NTC: During your interviews…it’s a very “warts and all” movie. I mean, people were acknowledging that what they were putting out wasn’t necessarily great filmmaking. Did you ever run into someone who seemed…I won’t say “delusional” but who thought they were making much better art than they actually were? Or was everyone pretty much on the same page, we’re cranking it out…

MH: I think everyone…I don’t think anyone was deluded in the fact that they knew that some films were better than others. I don’t think we can say that everything that Cannon made was shite. That’s particularly unfair. The thing about Cannon films is that they are all very competently made. They’re professional films. They’re just quirkier than most of the professional films…

NTC: I may argue Superman IV with you…

MH: Well no, sure, Superman IV is an absolute unmitigated disaster. But that’s not that it’s incompetent, it’s because the budget was so restrictive. It’s funny, when I was talking to Richard Edlund, he said “You know, sure, the special effects, the majority of them are terrible. But there are three thousand effects shots in that film, maybe thirty percent of them are bad. That still leaves seventy percent that are actually pretty good.” And he’s right. The model shots in Superman IV are pretty good. The model shots of the cities and the bridges and the matte paintings…it’s just all the flying stuff and the back projection, well it’s not back projection, it’s all blue screen, that’s the terrible stuff. So no, everyone had very much a good sense of where Cannon fit in the grand scheme of quality.

NTC: In the interview I did with Colin Geddes, he described you as “the Ken Burns of irreverent film history.”

MH (deadpan but smiling): That’s quite insulting to Ken Burns.

NTC: What is it about b-movies, action movies that keeps drawing you back? What is it that appeals to you about that style of film?

MH: Well, Not Quite Hollywood was all about me reading the books on Australian [film] history and finding that all my favorite films were not included in them. And they were films that weren’t…we coined the expression “Ozploitation” which I think in a way is a bit derogatory towards the films in Not Quite Hollywood. People now use that as a blanket term for anything that’s shithouse in Australia. But you know, these were just genre films that could have played anywhere else in the world as genre films but they were so alien to everything else that was being made in Australia. And I loved those filmmakers and I wanted to shine a spotlight on them. With Machete Maidens it was about me loving the Corman protégés: Joe Dante, Allan Arkush, those guys. And that was the reason I made that documentary. So it’s weird that the subject matter I’ve gravitated to hasn’t necessarily been, it hasn’t been incredibly fringe exploitation.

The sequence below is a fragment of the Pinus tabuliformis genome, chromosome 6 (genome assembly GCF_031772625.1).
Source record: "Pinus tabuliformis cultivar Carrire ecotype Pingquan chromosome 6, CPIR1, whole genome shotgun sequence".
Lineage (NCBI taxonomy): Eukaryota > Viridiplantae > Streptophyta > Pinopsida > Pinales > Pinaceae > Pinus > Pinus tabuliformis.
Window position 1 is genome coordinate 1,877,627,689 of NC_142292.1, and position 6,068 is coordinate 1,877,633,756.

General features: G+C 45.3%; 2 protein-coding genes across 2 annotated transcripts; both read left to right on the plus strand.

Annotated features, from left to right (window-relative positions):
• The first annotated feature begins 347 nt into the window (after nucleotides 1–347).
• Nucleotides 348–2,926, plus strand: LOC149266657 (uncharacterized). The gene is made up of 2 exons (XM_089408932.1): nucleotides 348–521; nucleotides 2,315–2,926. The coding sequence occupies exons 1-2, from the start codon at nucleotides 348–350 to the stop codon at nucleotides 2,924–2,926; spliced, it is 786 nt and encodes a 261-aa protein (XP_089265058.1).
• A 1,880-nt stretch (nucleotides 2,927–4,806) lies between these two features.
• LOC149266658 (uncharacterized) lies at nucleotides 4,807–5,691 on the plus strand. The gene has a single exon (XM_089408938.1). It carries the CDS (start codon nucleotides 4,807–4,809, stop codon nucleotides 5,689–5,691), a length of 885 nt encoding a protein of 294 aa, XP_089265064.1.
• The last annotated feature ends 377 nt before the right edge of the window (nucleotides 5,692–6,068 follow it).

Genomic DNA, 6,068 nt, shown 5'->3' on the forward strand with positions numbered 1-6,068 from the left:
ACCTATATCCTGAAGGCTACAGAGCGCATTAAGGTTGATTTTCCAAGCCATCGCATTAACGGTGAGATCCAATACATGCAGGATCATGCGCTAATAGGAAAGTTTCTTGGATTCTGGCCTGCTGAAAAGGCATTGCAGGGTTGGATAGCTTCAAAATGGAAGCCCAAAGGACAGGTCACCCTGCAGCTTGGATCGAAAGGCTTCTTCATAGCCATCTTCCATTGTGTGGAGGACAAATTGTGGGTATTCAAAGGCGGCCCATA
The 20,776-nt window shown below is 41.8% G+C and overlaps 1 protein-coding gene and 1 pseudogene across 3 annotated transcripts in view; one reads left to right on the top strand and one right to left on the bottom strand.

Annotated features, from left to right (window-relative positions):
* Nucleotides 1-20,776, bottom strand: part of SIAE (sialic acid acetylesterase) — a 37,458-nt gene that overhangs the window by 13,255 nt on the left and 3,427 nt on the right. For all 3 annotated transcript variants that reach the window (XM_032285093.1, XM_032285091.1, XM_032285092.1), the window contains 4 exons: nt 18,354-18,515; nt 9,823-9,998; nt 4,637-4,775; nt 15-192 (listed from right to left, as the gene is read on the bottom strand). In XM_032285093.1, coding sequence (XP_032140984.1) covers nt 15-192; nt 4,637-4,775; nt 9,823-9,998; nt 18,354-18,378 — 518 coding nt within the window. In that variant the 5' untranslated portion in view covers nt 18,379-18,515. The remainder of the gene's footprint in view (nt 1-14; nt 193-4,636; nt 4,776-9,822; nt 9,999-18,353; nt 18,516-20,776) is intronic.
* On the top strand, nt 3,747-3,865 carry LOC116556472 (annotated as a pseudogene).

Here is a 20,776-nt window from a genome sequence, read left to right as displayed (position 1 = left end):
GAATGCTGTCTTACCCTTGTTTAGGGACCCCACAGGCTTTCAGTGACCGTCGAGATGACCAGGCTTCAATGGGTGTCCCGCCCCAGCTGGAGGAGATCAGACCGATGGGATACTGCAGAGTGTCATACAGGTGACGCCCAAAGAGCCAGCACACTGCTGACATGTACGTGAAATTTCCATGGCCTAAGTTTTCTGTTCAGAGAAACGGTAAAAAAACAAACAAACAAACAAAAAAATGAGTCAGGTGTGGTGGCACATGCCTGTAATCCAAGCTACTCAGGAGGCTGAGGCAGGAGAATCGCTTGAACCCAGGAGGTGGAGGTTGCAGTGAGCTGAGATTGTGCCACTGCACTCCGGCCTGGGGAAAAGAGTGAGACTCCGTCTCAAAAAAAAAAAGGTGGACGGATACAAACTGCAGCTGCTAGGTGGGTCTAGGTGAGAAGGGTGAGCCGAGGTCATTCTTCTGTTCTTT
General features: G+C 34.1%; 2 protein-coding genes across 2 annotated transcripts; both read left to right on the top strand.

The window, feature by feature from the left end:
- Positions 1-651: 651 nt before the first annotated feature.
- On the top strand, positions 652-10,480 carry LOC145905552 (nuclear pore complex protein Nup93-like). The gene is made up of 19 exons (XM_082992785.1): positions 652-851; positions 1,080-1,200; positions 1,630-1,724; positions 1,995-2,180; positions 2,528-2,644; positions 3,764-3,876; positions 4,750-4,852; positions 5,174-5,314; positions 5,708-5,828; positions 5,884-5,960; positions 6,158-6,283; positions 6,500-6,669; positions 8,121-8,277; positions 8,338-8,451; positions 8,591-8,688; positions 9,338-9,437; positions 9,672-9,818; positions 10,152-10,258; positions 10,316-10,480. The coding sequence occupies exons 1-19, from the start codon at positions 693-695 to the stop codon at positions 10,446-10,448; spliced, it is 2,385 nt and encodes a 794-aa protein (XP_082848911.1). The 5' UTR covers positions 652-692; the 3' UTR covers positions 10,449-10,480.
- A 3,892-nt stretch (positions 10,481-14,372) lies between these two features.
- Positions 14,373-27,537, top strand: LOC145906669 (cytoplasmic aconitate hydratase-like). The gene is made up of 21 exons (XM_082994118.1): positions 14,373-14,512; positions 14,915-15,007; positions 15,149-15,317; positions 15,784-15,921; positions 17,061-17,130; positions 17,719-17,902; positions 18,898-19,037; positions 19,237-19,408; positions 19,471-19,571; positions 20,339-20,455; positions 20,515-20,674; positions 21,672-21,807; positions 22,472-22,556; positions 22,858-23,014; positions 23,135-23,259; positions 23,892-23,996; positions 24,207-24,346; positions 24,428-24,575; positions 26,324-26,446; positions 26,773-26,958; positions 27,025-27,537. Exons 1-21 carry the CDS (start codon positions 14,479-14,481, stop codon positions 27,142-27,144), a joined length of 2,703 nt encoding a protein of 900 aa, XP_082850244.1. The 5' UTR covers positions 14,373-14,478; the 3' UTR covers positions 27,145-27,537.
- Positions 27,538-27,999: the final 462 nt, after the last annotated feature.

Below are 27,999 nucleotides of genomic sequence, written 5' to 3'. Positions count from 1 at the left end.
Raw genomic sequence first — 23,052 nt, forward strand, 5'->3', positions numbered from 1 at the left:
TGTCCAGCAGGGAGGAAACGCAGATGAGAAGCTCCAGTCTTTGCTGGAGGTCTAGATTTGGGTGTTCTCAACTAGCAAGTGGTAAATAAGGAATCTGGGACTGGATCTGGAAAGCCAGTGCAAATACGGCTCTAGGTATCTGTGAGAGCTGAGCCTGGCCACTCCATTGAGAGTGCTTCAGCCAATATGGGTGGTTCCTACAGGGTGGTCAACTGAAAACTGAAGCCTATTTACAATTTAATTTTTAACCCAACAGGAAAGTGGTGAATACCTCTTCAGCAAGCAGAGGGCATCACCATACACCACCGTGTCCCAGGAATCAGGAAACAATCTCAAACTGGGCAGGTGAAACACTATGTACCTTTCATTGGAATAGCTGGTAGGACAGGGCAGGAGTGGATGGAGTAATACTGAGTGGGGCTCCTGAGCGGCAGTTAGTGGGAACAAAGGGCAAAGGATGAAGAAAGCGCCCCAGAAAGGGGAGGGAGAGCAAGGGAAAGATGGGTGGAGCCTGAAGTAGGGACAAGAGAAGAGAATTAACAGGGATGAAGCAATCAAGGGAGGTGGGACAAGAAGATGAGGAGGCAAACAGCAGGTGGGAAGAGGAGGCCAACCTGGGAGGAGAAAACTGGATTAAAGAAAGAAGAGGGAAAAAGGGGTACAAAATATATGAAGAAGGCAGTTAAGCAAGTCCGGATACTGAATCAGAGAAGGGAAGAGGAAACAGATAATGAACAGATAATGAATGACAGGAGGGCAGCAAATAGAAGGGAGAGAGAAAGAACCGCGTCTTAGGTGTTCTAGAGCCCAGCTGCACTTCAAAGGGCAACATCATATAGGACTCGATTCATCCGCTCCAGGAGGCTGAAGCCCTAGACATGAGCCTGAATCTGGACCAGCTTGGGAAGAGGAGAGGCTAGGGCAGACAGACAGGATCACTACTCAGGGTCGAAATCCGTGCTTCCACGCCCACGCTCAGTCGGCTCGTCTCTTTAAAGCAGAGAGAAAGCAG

NTC: You don’t strike me as…you know, the people who love the Razzie Awards, the so bad it’s good, the Birdemic stuff, you don’t strike me as the kind of guy who enjoys that.

MH: No, I’m not like that at all. People have this misconception after Not Quite Hollywood that I sit at home with a pile this high of exploitation films feeding them into the VHS player. I love all films. And I love well-made films, and part of the appeal of making this film was to meet filmmakers like Just Jaeckin and like Michael Winner and like John G. Avildsen, and I really wanted to meet Andrew V. McLaglen who’d made Sahara and made things like The Wild Geese and The Sea Wolves, which I loved. You know, I think because…particularly maybe when Not Quite Hollywood came out, there had been so few documentaries that were solely devoted to genre films that no one had heard of before, I think maybe that’s where a bit of a misconception started. But it’s funny, then I did go and make Patrick, which is a genre film but it’s trying very hard to be a film where, we want to make a film [like] if Brian DePalma had made a Hammer film.  So it’s very old-fashioned.